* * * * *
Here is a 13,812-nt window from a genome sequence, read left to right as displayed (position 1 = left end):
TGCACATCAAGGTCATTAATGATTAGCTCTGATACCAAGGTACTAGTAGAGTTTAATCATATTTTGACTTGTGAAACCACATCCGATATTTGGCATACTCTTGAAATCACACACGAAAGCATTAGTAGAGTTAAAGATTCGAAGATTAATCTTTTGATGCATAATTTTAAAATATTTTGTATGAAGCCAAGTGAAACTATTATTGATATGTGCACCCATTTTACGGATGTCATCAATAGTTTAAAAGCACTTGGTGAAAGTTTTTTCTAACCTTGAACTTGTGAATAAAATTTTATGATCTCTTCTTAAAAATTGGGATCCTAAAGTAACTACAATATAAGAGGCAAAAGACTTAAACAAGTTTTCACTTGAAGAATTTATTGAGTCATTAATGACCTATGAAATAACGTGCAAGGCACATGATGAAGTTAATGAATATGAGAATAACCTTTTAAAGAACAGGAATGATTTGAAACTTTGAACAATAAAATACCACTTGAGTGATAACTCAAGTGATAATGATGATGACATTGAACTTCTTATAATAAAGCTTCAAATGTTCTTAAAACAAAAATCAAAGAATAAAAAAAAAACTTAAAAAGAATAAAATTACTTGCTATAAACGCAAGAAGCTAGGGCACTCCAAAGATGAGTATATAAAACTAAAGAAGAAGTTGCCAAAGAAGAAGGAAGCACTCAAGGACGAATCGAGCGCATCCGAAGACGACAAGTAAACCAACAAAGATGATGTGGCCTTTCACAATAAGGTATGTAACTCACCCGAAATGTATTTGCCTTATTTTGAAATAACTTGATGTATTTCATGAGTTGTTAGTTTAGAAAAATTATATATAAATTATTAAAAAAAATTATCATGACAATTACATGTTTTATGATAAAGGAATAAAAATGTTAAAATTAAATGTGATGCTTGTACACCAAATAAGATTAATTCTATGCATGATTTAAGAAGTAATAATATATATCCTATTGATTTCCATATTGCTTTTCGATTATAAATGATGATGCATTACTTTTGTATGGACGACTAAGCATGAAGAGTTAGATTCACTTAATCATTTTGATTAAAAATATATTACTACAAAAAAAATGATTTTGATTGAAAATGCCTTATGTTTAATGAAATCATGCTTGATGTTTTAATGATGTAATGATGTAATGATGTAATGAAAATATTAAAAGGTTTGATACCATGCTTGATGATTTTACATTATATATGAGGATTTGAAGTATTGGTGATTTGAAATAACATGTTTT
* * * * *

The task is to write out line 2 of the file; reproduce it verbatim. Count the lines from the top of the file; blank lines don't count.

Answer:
TGCACATCAAGGTCATTAATGATTAGCTCTGATACCAAGGTACTAGTAGAGTTTAATCATATTTTGACTTGTGAAACCACATCCGATATTTGGCATACTCTTGAAATCACACACGAAAGCATTAGTAGAGTTAAAGATTCGAAGATTAATCTTTTGATGCATAATTTTAAAATATTTTGTATGAAGCCAAGTGAAACTATTATTGATATGTGCACCCATTTTACGGATGTCATCAATAGTTTAAAAGCACTTGGTGAAAGTTTTTTCTAACCTTGAACTTGTGAATAAAATTTTATGATCTCTTCTTAAAAATTGGGATCCTAAAGTAACTACAATATAAGAGGCAAAAGACTTAAACAAGTTTTCACTTGAAGAATTTATTGAGTCATTAATGACCTATGAAATAACGTGCAAGGCACATGATGAAGTTAATGAATATGAGAATAACCTTTTAAAGAACAGGAATGATTTGAAACTTTGAACAATAAAATACCACTTGAGTGATAACTCAAGTGATAATGATGATGACATTGAACTTCTTATAATAAAGCTTCAAATGTTCTTAAAACAAAAATCAAAGAATAAAAAAAAAACTTAAAAAGAATAAAATTACTTGCTATAAACGCAAGAAGCTAGGGCACTCCAAAGATGAGTATATAAAACTAAAGAAGAAGTTGCCAAAGAAGAAGGAAGCACTCAAGGACGAATCGAGCGCATCCGAAGACGACAAGTAAACCAACAAAGATGATGTGGCCTTTCACAATAAGGTATGTAACTCACCCGAAATGTATTTGCCTTATTTTGAAATAACTTGATGTATTTCATGAGTTGTTAGTTTAGAAAAATTATATATAAATTATTAAAAAAAATTATCATGACAATTACATGTTTTATGATAAAGGAATAAAAATGTTAAAATTAAATGTGATGCTTGTACACCAAATAAGATTAATTCTATGCATGATTTAAGAAGTAATAATATATATCCTATTGATTTCCATATTGCTTTTCGATTATAAATGATGATGCATTACTTTTGTATGGACGACTAAGCATGAAGAGTTAGATTCACTTAATCATTTTGATTAAAAATATATTACTACAAAAAAAATGATTTTGATTGAAAATGCCTTATGTTTAATGAAATCATGCTTGATGTTTTAATGATGTAATGATGTAATGATGTAATGAAAATATTAAAAGGTTTGATACCATGCTTGATGATTTTACATTATATATGAGGATTTGAAGTATTGGTGATTTGAAATAACATGTTTT